Key Points

  • The Bretton Woods conference in 1944 created a new kind of ‘embedded liberal’ international monetary and financial order that sought to reconcile liberal multilateralism with active public management of the economy.

  • Governments joining this multilateral order committed themselves to: currency convertibility for current account payments, a gold exchange standard, an adjustable peg exchange rate regime, the right to control capital movements, and support for the IMF and World Bank.

  • Some of the features of the Bretton Woods order were in place between 1945 and 1958, but this order reached its heyday between 1958 and 1971.

During the heyday of the Bretton Woods order, from the late 1950s until 1971, the IMF and World Bank became more active lenders, although they had a less central role in the system than the Bretton Woods architects had hoped for. Governments also remained committed to the other key features of the order. What, then, became of the Bretton Woods order? (p. 205) In some respects, it seems to be still alive. The IMF and World Bank still exist and their membership has widened to include almost all countries in the world (including the People’s Republic of China and Russia which joined the institutions in 1980 and 1992 respectively); most countries’ currencies are convertible for current account transactions; the dollar is still the key international currency; and the broader formal commitment to multilateralism has endured. In the following sections, however, we explore the key causes and consequences of various challenges to other features of the Bretton Woods regime that have emerged as a result of the globalization of finance, the collapse of the gold exchange standard, and the breakdown of the adjustable peg exchange rate regime.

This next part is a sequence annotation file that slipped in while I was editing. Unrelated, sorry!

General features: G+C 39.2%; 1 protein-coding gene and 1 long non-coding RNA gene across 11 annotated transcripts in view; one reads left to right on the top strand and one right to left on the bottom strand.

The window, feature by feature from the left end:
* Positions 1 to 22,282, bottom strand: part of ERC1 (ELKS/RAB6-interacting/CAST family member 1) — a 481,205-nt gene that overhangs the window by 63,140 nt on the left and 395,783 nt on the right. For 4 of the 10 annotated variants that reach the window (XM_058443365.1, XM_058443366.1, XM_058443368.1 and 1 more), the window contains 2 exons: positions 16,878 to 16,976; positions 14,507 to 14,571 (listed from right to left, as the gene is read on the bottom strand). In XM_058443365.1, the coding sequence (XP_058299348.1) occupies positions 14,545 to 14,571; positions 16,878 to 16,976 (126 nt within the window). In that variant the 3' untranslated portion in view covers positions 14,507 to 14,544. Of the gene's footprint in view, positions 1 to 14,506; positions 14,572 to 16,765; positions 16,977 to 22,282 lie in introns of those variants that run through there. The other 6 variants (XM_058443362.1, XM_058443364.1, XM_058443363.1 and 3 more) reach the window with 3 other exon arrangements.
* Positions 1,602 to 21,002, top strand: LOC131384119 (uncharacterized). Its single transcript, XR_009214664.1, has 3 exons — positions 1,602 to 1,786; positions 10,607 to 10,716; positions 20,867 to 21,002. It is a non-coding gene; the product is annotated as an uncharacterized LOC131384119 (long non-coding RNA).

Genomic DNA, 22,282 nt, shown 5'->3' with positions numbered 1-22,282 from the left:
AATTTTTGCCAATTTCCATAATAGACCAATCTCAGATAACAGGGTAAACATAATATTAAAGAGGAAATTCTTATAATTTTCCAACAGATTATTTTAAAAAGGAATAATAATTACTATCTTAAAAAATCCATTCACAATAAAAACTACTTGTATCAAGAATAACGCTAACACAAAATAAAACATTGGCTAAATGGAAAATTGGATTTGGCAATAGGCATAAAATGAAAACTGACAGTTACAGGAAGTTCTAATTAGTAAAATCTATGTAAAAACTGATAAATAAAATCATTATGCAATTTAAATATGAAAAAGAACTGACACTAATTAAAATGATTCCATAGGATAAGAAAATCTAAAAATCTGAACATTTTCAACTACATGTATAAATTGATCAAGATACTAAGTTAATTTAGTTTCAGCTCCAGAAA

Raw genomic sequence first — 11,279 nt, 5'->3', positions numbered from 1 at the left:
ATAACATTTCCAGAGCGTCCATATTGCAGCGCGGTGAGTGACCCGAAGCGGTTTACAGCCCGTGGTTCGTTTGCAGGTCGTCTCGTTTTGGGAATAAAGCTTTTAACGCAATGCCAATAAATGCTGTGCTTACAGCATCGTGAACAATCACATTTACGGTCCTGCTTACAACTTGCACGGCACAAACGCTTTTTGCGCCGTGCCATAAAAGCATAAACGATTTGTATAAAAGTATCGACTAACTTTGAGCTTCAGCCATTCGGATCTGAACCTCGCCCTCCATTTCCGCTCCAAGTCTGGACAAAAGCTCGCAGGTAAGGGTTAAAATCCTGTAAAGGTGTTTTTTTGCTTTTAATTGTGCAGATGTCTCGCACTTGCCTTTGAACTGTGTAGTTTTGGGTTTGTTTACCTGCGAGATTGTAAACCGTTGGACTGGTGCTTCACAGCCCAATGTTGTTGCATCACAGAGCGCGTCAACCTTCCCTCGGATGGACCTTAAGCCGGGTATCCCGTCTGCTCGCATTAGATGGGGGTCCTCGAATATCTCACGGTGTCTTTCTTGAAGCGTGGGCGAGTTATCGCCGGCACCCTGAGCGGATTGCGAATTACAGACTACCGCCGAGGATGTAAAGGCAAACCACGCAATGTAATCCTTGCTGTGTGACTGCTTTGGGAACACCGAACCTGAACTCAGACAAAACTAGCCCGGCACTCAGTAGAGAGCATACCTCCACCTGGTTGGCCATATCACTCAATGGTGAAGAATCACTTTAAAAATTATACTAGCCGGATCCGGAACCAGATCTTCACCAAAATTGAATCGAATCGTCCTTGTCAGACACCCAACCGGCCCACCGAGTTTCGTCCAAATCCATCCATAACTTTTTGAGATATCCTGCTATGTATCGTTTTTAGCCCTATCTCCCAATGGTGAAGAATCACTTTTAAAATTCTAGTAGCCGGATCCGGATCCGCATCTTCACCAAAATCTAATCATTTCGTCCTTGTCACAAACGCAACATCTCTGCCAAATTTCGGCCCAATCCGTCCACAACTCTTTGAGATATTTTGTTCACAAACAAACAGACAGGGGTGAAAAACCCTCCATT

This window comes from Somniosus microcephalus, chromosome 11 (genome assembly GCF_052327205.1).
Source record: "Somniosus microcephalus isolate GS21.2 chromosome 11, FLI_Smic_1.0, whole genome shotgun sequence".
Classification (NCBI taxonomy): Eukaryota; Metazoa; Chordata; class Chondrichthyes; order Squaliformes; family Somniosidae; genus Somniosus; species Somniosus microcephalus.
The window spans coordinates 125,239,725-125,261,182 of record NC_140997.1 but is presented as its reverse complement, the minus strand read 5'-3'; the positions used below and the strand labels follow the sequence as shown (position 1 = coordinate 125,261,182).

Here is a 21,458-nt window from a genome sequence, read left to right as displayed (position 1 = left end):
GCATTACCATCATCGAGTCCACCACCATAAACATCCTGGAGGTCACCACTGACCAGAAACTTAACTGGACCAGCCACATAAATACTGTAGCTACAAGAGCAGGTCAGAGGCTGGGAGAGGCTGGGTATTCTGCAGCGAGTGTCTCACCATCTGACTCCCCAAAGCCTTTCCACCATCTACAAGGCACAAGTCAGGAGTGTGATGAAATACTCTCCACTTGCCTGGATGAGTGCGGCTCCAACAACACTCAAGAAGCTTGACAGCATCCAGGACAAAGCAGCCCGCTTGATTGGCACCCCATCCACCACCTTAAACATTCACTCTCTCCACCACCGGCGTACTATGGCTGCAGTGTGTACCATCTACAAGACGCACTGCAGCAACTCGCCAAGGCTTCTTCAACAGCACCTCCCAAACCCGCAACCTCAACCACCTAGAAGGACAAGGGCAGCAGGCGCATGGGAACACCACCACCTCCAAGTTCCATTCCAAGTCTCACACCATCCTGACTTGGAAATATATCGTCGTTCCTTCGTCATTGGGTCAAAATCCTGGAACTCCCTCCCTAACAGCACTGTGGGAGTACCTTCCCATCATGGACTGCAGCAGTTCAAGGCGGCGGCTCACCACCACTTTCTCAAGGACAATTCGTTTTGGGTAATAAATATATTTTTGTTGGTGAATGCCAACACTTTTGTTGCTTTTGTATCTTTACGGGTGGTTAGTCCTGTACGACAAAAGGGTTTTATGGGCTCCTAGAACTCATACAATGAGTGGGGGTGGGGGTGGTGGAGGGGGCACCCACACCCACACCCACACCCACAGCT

The globalization of financial markets

The globalization of private financial markets has been one of the more dramatic developments of the last few decades. Recall that the Bretton Woods architects endorsed an international financial order in which governments could control cross-border private financial flows, and public international institutions played a new role in international lending. Although the Bretton Woods architects had certainly hoped to revive productive private international investment flows, few at the time expected the world in which we now live, where enormous sums of private capital flow around the world quite freely on a twenty-four-hour basis.

Explaining financial globalization

How did we get from there to here? Technological developments have played a role, as the growth of global telecommunications networks has enabled money to be moved around the world much more easily and cheaply than in the past. The dramatic expansion of international trade and multinational corporate activity in recent decades has also generated growing demand for private international financial services. Other market developments have also encouraged financial globalization, such as growing competitive pressures within leading financial systems, and the creation of new financial products such as derivatives (see Pauly, Chapter 9 in this volume).

(p. 206) In addition to these technological and market developments, the political choices by governments have also been important in supporting the emergence of a more liberal environment for cross-border financial flows (Helleiner 1994; Abdelal 2007). The first step in this direction took place when the British government encouraged the growth of the ‘euro-market’ in London during the 1960s, where international financial activity in foreign currencies—primarily US dollars in the early years—could be conducted on a largely unregulated basis. After the early 1970s, many governments then began to fully dismantle capital controls they had employed at various times during the post-war years. The US and UK led the way, abolishing their national capital controls in 1974 and 1979, respectively. They were soon followed by other Organisation for Economic Co-operation and Development (OECD) countries. By the 1990s, an almost fully liberal pattern of financial relations had emerged among OECD countries, giving market actors a degree of freedom in cross-border financial activity unparalleled since the 1920s. Many lower income countries also began to abolish capital controls, including many small jurisdictions—such as the Grand Caymans—that offered their territories as locations for ‘offshore’ international financial activity via loose regulatory environments (Palan, Murphy, and Chavagneux 2009; Ogle 2017).